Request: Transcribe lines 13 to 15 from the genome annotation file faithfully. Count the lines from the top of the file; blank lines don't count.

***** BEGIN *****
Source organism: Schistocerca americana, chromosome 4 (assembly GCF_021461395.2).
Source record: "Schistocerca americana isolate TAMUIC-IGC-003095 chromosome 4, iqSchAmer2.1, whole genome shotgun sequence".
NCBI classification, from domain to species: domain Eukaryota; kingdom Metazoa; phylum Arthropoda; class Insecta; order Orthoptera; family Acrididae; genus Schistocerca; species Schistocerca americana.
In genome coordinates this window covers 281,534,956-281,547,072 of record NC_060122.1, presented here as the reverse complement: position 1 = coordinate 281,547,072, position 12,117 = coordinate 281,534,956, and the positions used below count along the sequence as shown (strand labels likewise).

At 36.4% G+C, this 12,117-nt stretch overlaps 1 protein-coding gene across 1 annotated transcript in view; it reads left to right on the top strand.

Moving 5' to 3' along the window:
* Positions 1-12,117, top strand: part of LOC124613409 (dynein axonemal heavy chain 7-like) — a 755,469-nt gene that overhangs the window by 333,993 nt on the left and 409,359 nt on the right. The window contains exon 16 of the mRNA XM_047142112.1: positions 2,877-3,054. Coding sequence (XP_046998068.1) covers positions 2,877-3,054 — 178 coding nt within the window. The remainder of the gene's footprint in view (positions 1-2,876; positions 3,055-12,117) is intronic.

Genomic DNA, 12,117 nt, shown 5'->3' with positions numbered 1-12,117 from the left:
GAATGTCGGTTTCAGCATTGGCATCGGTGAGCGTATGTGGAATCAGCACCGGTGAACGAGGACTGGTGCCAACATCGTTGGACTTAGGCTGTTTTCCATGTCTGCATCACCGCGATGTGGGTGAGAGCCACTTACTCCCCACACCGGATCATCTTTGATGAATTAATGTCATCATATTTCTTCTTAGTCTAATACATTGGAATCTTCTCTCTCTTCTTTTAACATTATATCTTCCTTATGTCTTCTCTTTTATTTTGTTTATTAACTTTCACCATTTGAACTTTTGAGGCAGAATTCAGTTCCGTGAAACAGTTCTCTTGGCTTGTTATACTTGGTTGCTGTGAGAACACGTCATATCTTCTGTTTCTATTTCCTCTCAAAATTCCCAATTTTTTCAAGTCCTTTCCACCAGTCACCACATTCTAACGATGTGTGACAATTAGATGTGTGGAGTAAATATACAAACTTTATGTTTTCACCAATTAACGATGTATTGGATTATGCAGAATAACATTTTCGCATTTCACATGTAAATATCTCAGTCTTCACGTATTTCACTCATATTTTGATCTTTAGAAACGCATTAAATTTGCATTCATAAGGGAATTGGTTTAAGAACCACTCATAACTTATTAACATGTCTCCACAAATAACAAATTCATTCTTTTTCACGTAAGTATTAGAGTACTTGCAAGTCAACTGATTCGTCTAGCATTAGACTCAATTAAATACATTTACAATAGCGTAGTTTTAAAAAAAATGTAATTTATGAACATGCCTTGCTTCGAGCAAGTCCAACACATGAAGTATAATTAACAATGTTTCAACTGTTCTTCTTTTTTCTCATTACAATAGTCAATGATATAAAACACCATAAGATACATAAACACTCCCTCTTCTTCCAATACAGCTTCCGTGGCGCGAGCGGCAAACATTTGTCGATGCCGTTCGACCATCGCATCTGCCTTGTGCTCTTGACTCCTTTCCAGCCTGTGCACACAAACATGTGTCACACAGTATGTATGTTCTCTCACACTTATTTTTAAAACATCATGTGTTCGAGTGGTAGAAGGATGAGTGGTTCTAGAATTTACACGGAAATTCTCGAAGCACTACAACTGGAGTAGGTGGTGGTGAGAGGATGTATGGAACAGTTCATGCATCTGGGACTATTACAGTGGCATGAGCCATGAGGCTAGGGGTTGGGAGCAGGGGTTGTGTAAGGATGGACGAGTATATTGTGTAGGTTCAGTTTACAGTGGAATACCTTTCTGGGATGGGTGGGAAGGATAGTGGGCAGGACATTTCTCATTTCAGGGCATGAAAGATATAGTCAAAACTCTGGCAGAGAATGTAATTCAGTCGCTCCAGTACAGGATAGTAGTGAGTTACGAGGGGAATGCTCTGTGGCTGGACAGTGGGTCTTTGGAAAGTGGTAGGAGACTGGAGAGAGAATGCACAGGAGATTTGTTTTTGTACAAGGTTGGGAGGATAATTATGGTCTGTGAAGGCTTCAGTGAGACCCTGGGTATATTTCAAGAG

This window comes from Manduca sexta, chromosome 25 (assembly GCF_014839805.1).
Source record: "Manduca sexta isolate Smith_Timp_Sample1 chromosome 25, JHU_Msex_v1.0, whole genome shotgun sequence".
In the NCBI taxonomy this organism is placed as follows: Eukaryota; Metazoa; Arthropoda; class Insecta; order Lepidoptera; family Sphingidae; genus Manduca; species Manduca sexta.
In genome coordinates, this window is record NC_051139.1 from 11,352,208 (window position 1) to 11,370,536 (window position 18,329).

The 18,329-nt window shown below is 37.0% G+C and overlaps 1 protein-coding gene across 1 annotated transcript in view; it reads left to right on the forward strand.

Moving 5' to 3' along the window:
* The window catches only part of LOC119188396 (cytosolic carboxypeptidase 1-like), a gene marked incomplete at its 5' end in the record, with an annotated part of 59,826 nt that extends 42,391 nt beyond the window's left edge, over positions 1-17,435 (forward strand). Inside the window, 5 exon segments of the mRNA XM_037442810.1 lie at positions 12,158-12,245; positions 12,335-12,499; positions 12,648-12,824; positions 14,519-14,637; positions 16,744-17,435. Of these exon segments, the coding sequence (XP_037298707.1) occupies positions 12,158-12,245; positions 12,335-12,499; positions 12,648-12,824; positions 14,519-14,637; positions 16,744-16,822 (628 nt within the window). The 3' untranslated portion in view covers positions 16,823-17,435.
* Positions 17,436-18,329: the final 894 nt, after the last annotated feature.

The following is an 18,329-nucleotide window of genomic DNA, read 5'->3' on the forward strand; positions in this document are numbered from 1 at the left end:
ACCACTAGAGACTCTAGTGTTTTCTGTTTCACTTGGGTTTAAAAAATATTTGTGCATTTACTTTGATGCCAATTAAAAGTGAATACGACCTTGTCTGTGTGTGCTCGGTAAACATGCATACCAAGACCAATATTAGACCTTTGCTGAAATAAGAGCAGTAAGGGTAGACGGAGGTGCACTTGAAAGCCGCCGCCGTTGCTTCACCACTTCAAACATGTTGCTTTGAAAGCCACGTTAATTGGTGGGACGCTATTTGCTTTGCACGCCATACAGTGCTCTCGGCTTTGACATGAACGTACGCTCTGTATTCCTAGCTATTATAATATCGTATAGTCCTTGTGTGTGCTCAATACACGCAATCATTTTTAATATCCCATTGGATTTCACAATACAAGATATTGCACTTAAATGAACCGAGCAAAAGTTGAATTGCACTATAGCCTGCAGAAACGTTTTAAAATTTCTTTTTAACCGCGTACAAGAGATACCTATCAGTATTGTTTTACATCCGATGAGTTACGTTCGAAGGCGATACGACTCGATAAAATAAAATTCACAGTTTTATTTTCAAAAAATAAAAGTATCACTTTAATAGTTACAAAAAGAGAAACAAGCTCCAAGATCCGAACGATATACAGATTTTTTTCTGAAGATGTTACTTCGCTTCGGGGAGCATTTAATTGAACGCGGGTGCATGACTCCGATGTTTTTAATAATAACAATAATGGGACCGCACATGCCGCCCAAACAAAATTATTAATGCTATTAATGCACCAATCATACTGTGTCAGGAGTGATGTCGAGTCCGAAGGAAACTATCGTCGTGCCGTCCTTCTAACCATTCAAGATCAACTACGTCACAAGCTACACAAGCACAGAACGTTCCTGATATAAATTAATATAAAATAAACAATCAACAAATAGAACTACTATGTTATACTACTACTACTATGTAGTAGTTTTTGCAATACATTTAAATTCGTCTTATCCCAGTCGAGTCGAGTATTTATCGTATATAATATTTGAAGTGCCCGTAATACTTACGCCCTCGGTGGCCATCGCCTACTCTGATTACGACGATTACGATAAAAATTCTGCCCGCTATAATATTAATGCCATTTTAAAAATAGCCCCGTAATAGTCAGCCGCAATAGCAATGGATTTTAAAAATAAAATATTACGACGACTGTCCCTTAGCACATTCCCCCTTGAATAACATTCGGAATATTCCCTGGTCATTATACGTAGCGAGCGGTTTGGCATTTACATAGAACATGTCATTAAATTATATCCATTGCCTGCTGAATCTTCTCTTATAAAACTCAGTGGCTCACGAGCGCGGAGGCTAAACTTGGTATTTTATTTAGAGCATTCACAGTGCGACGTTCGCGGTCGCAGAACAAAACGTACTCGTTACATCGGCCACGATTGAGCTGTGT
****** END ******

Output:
In genome coordinates, this window is record NC_051139.1 from 11,352,208 (window position 1) to 11,370,536 (window position 18,329).

The 18,329-nt window shown below is 37.0% G+C and overlaps 1 protein-coding gene across 1 annotated transcript in view; it reads left to right on the forward strand.

Moving 5' to 3' along the window: